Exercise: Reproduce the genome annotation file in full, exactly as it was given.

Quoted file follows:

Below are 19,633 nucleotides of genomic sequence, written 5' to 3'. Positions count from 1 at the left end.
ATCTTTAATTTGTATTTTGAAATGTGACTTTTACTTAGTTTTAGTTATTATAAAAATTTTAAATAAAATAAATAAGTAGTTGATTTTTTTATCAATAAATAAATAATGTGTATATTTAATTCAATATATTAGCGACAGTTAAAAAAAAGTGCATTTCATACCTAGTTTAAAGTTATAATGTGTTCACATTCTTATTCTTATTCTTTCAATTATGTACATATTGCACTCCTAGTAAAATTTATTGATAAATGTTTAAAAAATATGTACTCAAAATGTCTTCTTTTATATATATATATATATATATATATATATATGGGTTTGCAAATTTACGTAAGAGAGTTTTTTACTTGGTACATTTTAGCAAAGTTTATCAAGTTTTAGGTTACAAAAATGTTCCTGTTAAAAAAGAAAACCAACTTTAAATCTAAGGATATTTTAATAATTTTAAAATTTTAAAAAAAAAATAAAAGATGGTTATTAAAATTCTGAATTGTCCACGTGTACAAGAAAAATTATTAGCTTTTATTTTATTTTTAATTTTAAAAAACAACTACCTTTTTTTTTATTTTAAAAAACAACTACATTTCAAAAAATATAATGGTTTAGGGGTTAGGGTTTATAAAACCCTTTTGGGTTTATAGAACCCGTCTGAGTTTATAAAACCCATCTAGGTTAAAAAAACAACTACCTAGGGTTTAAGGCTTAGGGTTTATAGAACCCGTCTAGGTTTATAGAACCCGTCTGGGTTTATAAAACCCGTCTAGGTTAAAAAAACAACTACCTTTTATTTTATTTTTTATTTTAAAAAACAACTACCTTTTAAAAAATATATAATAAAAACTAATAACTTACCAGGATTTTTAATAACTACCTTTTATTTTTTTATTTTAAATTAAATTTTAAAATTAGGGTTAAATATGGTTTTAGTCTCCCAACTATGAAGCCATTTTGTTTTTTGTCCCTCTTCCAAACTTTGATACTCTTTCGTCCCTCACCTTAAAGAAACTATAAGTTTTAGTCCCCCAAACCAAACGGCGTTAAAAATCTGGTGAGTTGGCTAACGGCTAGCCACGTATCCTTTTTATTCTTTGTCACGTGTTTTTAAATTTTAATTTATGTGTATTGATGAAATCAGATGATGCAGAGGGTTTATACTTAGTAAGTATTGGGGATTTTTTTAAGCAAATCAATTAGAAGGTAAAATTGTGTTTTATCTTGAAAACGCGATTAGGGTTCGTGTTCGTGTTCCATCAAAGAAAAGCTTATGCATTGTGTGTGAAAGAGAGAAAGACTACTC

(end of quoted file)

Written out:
Below are 19,633 nucleotides of genomic sequence, written 5' to 3'. Positions count from 1 at the left end.
ATCTTTAATTTGTATTTTGAAATGTGACTTTTACTTAGTTTTAGTTATTATAAAAATTTTAAATAAAATAAATAAGTAGTTGATTTTTTTATCAATAAATAAATAATGTGTATATTTAATTCAATATATTAGCGACAGTTAAAAAAAAGTGCATTTCATACCTAGTTTAAAGTTATAATGTGTTCACATTCTTATTCTTATTCTTTCAATTATGTACATATTGCACTCCTAGTAAAATTTATTGATAAATGTTTAAAAAATATGTACTCAAAATGTCTTCTTTTATATATATATATATATATATATATATATATGGGTTTGCAAATTTACGTAAGAGAGTTTTTTACTTGGTACATTTTAGCAAAGTTTATCAAGTTTTAGGTTACAAAAATGTTCCTGTTAAAAAAGAAAACCAACTTTAAATCTAAGGATATTTTAATAATTTTAAAATTTTAAAAAAAAAATAAAAGATGGTTATTAAAATTCTGAATTGTCCACGTGTACAAGAAAAATTATTAGCTTTTATTTTATTTTTAATTTTAAAAAACAACTACCTTTTTTTTTATTTTAAAAAACAACTACATTTCAAAAAATATAATGGTTTAGGGGTTAGGGTTTATAAAACCCTTTTGGGTTTATAGAACCCGTCTGAGTTTATAAAACCCATCTAGGTTAAAAAAACAACTACCTAGGGTTTAAGGCTTAGGGTTTATAGAACCCGTCTAGGTTTATAGAACCCGTCTGGGTTTATAAAACCCGTCTAGGTTAAAAAAACAACTACCTTTTATTTTATTTTTTATTTTAAAAAACAACTACCTTTTAAAAAATATATAATAAAAACTAATAACTTACCAGGATTTTTAATAACTACCTTTTATTTTTTTATTTTAAATTAAATTTTAAAATTAGGGTTAAATATGGTTTTAGTCTCCCAACTATGAAGCCATTTTGTTTTTTGTCCCTCTTCCAAACTTTGATACTCTTTCGTCCCTCACCTTAAAGAAACTATAAGTTTTAGTCCCCCAAACCAAACGGCGTTAAAAATCTGGTGAGTTGGCTAACGGCTAGCCACGTATCCTTTTTATTCTTTGTCACGTGTTTTTAAATTTTAATTTATGTGTATTGATGAAATCAGATGATGCAGAGGGTTTATACTTAGTAAGTATTGGGGATTTTTTTAAGCAAATCAATTAGAAGGTAAAATTGTGTTTTATCTTGAAAACGCGATTAGGGTTCGTGTTCGTGTTCCATCAAAGAAAAGCTTATGCATTGTGTGTGAAAGAGAGAAAGACTACTC